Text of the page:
The afternoons have been too hot to be outside, so I thought it would be a great idea to rearrange the furniture in my home studio. That may not sound like a fun way to spend one's birthday, but it was exactly what I wanted to do. I've had the itch to reorganize my studio for a few weeks now. I'm sure many of you can relate - the "stash" has gotten so big it's spilling outside of the closet and has taken root on the floor of the studio. I heard about a contest Dick Blick is having for a studio makeover. My husband said that if I sent them photos of what my studio looks like now, I would be sure to win! I realized that not only did I need to organize all the "stuff", I also needed to rearrange the furniture. It now is laid out much more efficiently, and I have more room for working. I'm now researching storage and organizing systems to figure out what will work best in my space. If anyone has any suggestions, I would love to hear them!

Saturday, June 13, 2009

Twelve Voices From One

Work by Jane Dunnewold

A new fiber exhibit opened up June 5th at Gallery Nord in San Antonio. The exhibit features the work of 10 artists - Jane Dunnewold plus 9 of the 12 participants in her ArtCloth Mastery Program, a study of advanced education in surface patterning techniques, design concepts and color theory. The group has been working together for the past two and a half years, learning new techniques and building their voice. The exhibit reflects the transformation in their work over that period. Because the classes are held in ArtCloth Studios, where I am a member artist, I have had the opportunity to see how each individual's work has progressed. I was so impressed when I attended the class presentations last fall, that I decided to take the class this year. (More on that later.)

Each artist created four 12 x 12 pieces and several larger pieces. The work is stunning. Here are just a few pieces.

Joanne Weis

Patt Wilson

Kathleen Williams

Laurie Dodd

Laura Beehler

Mary LeBlanc

Patti Pitts

Annette Blair

Cathy Stechschulte

The exhibit showcases many styles and many approaches to artcloth. I find it fascinating to see how each individual took essentially the same surface design techniques and created such a varied body of work. If you have the chance to go, I highly recommend it.

Wednesday, June 10, 2009

Bacchus in a Junkyard?

I visited the San Antonio Museum of Art last week. I've been there a few times, but have not seen all the rooms. This time we focused on the contemporary art section. Later in the evening, we discussed our "favorites". The piece pictured above was the one that really intrigued me on this visit. It is a photograph titled Bacchus Astride a Barrel, by Brazilian artist Vik Muniz.

At first glance, I thought "Oh, just a remake of an old master's work." Muniz did recreate the composition from Rubens painting of Bacchus. When I moved in for a closer look, I saw that the background consisted of junk. Lots of rusted metal, old tires, an old refrigerator, a filing cabinet. At first I thought it was a collage of photos, assembled to create the composition. On closer inspection, I realized that it was not a collage, each piece of junk was carefully placed to create the image.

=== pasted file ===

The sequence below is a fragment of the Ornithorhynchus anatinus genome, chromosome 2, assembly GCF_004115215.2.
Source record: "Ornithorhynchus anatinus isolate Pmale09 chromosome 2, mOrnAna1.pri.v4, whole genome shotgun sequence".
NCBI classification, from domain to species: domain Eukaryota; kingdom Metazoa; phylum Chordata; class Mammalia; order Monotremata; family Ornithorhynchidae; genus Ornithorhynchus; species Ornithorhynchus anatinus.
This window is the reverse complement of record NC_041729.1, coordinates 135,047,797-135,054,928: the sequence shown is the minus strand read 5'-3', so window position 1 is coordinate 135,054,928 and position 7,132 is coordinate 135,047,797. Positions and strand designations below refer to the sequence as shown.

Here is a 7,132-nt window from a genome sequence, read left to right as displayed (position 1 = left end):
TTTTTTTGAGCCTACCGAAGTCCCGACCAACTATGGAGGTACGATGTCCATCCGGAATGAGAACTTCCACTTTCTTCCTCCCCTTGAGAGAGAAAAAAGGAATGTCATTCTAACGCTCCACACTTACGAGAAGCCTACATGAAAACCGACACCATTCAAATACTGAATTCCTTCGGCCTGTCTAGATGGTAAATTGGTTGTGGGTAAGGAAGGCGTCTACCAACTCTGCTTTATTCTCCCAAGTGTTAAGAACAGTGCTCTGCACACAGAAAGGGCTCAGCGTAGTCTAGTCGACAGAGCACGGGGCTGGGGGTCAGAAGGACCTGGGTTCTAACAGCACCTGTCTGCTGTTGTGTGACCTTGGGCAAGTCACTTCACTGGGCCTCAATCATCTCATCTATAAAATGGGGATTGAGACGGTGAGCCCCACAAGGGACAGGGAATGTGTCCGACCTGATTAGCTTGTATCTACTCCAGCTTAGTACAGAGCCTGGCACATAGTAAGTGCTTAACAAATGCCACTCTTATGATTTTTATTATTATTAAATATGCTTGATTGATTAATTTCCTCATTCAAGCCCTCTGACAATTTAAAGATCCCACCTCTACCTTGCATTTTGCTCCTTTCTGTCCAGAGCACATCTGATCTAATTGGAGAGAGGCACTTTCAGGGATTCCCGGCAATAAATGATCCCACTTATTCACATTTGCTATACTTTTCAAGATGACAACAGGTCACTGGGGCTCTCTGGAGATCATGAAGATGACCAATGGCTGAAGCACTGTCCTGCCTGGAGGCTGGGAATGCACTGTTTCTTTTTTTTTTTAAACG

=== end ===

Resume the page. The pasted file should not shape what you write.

This piece intriqued me enought that I did some research on Muniz. This photo was from his series titled, Pictures of Junk. The artist raided junkyards in Rio de Janeiro, and transported his finds to a warehouse, which became his studio. With the warehouse floor as his canvas, and the junk as his paint, he recreated old paintings of Greek and Roman mythological figures. His "canvas" was about the size of a basketball court, and a group of neighborhood boys helped him arrange the junk to create his compositions. Once the junk was arranged to his satisfaction, he took a photograph from a catwalk above. The series was created in 2006, each photo approximately 9' x 6'.

I really like art that has a "bonus" for those who move in for a closer look. This piece definitely had a bonus. It made me think, not only about the message within the junk, but also about how it was created. I guess that's what good art does - brings the viewer in for a closer look and inspires thought.

So, what piece of art have you seen lately that inspired you? I would love to hear your stories.

Thursday, June 4, 2009

Design Explorations with Elmer's Glue and India Ink

This week I spent time playing with Elmer's glue and india ink. The ink and the glue react to create an interesting crackle effect. I read about this technique in the book Design by Accident, by James F. O'Brien. I tried both wet-on-wet and wet-on-dry techniques, all on watercolor paper. First I applied the glue and let it dry. Once dry, I brushed on india ink. It doesn't seem to do much at first, but as it sits, the glue resists the ink and a crackle pattern is formed. The way the glue is applied to the paper will determine the final pattern. Straight lines vs curved lines, bristle brush vs foam brush, fingers or sponges vs brushes - all will create a different effect. Then I scanned each image and manipulated it to create additional patterns. See some of my results below.

The second technique I tried was to brush on the india ink while the glue was still wet. This seems to result in a greater crackling pattern, although it is harder to get a pure black and white image. The ink tends to mix with the glue to make gray in spots. Below are some of the results from the wet-on-wet experiments.

I'm having fun with these explorations, but now I have so many images, it's a bit overwhelming! Next week I plan to take some time and cull through them to see what might work for my next series.